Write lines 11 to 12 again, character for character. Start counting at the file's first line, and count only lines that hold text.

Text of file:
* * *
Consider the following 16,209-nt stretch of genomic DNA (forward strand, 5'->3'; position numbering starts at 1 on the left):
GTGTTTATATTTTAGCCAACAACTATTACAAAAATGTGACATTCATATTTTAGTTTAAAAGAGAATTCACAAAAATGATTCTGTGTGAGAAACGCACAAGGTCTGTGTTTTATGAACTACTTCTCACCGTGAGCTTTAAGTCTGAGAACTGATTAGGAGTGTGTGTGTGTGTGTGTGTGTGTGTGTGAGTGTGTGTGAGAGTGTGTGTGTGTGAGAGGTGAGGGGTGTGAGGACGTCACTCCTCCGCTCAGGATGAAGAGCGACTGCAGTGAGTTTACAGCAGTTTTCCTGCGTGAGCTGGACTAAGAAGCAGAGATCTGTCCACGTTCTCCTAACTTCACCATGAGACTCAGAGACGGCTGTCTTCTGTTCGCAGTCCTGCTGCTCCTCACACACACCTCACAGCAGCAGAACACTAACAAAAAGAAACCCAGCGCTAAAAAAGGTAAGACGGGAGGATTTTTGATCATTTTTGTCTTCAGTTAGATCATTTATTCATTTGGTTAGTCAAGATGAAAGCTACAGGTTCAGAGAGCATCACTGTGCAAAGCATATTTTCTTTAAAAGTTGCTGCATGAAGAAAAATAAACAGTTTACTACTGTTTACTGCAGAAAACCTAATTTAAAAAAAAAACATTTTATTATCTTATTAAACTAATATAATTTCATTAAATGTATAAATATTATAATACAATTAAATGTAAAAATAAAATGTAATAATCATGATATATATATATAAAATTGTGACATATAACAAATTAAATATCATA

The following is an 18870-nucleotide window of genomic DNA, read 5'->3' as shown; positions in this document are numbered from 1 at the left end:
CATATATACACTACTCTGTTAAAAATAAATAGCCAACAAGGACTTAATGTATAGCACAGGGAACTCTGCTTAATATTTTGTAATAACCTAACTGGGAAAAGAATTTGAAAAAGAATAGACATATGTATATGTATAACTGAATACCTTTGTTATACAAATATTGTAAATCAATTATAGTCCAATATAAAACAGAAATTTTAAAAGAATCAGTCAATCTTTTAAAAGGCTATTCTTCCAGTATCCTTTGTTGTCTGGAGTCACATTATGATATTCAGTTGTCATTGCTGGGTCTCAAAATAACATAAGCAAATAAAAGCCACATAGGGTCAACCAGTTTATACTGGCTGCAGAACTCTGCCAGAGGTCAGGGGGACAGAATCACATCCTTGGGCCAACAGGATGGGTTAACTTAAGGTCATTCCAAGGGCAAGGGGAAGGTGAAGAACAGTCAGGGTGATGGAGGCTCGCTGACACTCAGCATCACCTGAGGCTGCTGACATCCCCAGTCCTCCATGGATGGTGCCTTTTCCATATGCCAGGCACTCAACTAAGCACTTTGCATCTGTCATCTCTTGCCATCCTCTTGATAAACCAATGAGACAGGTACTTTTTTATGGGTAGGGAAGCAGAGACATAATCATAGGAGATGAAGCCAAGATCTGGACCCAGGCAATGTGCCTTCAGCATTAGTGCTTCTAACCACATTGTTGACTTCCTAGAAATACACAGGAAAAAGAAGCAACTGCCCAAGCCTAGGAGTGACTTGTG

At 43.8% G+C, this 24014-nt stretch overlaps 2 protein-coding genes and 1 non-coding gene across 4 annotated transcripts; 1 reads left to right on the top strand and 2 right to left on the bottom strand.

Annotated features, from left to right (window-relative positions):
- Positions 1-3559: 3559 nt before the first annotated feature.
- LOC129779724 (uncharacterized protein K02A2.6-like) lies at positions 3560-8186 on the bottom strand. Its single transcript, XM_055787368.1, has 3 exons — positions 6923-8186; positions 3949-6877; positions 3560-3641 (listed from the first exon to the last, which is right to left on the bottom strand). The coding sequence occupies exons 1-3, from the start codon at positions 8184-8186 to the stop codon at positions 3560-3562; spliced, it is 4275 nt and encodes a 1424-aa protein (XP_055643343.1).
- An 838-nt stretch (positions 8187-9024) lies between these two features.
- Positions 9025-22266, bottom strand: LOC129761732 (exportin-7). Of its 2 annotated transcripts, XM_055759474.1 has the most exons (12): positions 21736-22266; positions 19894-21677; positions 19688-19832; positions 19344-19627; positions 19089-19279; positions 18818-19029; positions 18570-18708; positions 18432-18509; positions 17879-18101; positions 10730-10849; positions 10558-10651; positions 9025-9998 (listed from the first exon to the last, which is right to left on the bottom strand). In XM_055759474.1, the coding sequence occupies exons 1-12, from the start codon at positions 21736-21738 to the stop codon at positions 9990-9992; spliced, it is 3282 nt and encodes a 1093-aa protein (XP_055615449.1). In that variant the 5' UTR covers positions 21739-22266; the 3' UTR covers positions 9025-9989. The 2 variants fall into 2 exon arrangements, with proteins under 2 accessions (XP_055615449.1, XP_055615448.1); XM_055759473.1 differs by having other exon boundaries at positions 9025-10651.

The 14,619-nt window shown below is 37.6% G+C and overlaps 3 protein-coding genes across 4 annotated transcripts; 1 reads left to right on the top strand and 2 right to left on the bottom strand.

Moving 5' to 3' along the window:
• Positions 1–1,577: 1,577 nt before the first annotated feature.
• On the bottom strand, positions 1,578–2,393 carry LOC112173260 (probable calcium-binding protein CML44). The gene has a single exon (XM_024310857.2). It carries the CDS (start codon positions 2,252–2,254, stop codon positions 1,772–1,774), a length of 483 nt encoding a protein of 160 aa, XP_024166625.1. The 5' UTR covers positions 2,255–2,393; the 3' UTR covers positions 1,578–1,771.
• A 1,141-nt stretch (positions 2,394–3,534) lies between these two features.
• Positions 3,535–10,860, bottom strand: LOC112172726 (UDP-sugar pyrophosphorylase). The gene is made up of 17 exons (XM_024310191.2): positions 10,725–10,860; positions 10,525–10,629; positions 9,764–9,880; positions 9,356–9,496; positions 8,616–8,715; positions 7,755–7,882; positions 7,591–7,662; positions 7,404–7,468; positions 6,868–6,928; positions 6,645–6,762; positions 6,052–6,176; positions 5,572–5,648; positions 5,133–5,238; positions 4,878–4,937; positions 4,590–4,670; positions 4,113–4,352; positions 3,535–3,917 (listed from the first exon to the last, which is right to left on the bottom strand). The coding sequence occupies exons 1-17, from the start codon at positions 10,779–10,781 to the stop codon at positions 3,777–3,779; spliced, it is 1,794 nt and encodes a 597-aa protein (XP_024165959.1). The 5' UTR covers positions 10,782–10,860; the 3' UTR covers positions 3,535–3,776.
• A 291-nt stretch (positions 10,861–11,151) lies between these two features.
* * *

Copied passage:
The 14,619-nt window shown below is 37.6% G+C and overlaps 3 protein-coding genes across 4 annotated transcripts; 1 reads left to right on the top strand and 2 right to left on the bottom strand.

Moving 5' to 3' along the window: